The Green Knight
A movie I caught very late in the year, but I’m glad I managed to see it just in time. The Green Knight is a slow epic journey of a prince travelling across the country to fulfill his side of a dangerous game he had entered, in the name of honour and that other stuff knights believe in. It’s an A24 picture so it looks very pretty with it’s atmospheric cinematography and dark misty production design. It has a rich story, with memorable characters, along with really great performances, especially from our lead, Dev Patel. Plus it’s got some weird stuff too, but not super artsy weird like The Lighthouse or Midsommar, just weird enough that it can still be appreciated and doesn’t detract from the experience.
Encanto! The best Disney property of the year and one of their best animated films in years, if we take Pixar out of the equation. This one really surprised me with how good it truly was, as it’s a colourful delight (especially in the musical sequences) that’s capped off with an endearing main character and interesting story with a lot of emotional drama to keep you interested in where it’s heading. The most surprising thing about this movie is how it enrichens this family by giving songs to side characters that look like they could be nothing more than a punchline in any other kids film. The song about the strong girl who suffers from the pressure of expectations is a particular standout and my favourite, which means a lot when every musical number is a banger. Encanto is a wonderfully charming movie that I very much look forward to seeing again.
This was the best to come out of last year’s Oscar movies and thanks to this new rule I’ve introduced it is eligible to be my favourite of 2021. The Father is about an old man who lives alone in his apartment, refuses assistance from his daughter and anyone else who comes through his door. The film is like a roller coaster as it starts out fairly straightforward, until this old man’s sense of reality starts to falter. The slight change in a character’s role is enough to make us feel as if we’re suffering early signs of dementia, alongside our main character. Florian Zeller the director/writer ended up winning an Oscar for best adapted screenplay, which is highly deserved as this is the most immersive film I’ve experienced all year. Anthony Hopkins also got an Oscar for his career defining performance as the elderly father. It’s a masterful movie that left me feeling absolutely defeated and give me another rewatch and I think this will get onto my all time favourite list.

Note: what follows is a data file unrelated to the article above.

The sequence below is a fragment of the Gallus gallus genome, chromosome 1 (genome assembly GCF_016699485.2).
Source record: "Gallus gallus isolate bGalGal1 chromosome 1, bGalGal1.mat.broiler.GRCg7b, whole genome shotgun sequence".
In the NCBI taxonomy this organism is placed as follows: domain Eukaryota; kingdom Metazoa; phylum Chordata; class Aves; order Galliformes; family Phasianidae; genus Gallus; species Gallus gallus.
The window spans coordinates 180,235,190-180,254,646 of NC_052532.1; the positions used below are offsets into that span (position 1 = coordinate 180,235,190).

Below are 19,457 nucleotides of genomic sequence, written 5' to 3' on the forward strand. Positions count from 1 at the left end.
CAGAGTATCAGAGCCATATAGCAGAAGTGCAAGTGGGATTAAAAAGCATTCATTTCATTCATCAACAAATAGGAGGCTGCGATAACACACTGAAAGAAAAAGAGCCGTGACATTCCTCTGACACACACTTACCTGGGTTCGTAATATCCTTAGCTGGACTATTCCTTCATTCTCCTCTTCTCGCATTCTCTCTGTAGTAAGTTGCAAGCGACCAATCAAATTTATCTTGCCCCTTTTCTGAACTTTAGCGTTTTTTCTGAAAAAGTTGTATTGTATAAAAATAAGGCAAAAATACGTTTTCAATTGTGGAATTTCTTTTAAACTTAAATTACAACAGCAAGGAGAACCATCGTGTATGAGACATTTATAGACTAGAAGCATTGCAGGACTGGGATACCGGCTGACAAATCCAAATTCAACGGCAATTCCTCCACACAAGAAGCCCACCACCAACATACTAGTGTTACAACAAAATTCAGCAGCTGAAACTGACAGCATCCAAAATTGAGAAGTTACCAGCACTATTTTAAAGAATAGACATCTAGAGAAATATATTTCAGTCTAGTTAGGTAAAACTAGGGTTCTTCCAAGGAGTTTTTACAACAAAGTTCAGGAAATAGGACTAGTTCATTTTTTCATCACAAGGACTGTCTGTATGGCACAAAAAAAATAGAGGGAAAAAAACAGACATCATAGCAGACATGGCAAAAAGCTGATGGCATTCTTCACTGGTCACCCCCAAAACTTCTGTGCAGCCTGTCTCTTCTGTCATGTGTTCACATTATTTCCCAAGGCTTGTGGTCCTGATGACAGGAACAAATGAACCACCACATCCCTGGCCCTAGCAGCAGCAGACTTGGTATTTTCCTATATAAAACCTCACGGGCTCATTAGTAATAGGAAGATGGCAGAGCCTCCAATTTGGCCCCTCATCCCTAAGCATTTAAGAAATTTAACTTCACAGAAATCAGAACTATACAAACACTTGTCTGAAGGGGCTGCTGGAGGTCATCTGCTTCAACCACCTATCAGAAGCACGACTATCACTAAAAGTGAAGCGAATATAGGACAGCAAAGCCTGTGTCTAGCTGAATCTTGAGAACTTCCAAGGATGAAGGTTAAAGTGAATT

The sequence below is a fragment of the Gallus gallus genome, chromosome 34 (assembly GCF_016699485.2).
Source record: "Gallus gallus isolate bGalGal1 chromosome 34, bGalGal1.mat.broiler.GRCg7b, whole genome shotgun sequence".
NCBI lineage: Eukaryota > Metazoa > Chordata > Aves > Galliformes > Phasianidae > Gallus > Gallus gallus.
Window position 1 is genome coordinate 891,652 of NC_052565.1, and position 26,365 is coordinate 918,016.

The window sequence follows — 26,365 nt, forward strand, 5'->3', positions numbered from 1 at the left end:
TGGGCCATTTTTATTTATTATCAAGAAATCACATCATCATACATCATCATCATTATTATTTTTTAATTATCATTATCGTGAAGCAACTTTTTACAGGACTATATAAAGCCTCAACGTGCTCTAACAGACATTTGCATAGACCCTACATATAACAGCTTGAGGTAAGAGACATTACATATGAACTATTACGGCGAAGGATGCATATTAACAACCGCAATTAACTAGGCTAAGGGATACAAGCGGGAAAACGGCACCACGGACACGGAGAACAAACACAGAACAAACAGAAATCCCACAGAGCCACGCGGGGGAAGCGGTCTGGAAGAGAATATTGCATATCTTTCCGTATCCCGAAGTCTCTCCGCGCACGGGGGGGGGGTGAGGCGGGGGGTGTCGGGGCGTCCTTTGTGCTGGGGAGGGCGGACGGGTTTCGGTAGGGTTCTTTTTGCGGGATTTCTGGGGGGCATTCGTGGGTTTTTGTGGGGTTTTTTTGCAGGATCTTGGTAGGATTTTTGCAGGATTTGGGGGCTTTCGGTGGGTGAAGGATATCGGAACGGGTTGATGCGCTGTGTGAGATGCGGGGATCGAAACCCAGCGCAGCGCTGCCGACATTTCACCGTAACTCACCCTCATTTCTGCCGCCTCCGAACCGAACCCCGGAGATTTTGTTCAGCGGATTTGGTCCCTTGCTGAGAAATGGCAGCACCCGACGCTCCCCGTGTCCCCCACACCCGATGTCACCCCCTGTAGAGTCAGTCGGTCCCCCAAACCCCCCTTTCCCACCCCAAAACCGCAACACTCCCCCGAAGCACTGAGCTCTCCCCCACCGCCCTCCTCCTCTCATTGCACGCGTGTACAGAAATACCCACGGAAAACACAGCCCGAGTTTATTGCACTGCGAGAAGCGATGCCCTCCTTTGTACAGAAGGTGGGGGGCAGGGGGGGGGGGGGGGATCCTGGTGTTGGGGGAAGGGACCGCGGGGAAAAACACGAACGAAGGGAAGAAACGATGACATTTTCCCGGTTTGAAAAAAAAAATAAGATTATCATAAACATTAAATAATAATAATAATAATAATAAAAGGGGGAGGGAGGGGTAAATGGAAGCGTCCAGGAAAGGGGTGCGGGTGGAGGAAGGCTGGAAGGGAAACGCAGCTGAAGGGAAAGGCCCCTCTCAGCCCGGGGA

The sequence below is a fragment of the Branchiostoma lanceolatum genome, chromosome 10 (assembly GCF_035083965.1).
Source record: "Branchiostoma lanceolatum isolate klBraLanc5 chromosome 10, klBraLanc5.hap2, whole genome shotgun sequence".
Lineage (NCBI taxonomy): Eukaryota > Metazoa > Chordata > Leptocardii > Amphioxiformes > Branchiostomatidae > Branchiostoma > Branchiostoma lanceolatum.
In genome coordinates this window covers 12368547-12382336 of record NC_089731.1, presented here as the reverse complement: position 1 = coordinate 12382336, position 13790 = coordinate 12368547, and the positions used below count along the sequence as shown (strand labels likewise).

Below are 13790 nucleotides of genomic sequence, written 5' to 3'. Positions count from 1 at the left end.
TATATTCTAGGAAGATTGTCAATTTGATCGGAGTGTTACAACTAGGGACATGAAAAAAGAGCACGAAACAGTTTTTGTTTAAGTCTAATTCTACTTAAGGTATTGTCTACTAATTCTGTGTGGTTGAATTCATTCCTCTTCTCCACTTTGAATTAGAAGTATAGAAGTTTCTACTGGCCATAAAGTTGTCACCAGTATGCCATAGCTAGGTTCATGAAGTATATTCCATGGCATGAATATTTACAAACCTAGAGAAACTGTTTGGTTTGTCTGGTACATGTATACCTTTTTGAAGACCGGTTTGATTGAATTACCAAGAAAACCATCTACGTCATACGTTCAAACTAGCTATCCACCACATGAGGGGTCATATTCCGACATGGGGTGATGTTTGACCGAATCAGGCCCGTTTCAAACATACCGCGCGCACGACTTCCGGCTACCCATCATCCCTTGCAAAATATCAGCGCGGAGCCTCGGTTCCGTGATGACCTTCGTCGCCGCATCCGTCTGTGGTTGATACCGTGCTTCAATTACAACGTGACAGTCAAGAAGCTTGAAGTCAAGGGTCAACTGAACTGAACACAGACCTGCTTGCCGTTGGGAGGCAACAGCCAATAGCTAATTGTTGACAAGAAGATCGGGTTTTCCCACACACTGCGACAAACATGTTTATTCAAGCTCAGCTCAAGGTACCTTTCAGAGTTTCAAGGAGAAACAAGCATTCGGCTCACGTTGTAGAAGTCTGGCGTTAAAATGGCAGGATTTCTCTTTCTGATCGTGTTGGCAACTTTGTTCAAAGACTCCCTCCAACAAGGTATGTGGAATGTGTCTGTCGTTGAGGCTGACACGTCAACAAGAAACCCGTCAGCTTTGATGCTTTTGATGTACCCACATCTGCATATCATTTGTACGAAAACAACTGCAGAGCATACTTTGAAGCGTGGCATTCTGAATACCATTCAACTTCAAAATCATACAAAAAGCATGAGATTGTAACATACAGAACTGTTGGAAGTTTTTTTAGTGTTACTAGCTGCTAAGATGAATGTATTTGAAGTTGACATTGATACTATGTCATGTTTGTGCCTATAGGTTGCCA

That’s the end of another best of the year list stay tuned for the worst list tomorrow and the super secret list afterwards. Plus the Crammy nominations next month. This has been The Blog Complainer, signing out.
*Updates to List
02/01/22 – Number 8: West Side Story: I saw this less than hour of publishing the best of list and it was very impressive, as it’s one of the best remakes in modern memory. Spielberg redeems himself for that awful Ready Player One movie and recaptures what made the 1961 West Side Story such a magical experience, while also adding his own original flavour on top of that. It’s also hard to imagine that this is first ever musical as it looks so professional with choreography, the staging of the musical numbers and the impressive vocal performances from actors. It’s unfortunate that I posted this list, before giving this film it’s proper appraisable, but I’m sure I can find other ways to make this right.